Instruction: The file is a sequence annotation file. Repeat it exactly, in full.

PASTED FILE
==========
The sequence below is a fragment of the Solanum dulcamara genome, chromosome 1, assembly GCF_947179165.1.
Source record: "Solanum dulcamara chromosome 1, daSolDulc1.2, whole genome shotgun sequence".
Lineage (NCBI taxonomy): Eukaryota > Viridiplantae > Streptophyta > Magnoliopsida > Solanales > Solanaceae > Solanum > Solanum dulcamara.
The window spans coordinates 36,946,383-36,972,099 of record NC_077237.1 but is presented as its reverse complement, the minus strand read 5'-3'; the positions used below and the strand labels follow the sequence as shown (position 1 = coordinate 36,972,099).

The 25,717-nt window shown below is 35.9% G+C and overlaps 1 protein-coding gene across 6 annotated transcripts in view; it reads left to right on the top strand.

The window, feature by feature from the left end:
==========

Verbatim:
The sequence below is a fragment of the Solanum dulcamara genome, chromosome 1, assembly GCF_947179165.1.
Source record: "Solanum dulcamara chromosome 1, daSolDulc1.2, whole genome shotgun sequence".
Lineage (NCBI taxonomy): Eukaryota > Viridiplantae > Streptophyta > Magnoliopsida > Solanales > Solanaceae > Solanum > Solanum dulcamara.
The window spans coordinates 36,946,383-36,972,099 of record NC_077237.1 but is presented as its reverse complement, the minus strand read 5'-3'; the positions used below and the strand labels follow the sequence as shown (position 1 = coordinate 36,972,099).

The 25,717-nt window shown below is 35.9% G+C and overlaps 1 protein-coding gene across 6 annotated transcripts in view; it reads left to right on the top strand.

The window, feature by feature from the left end: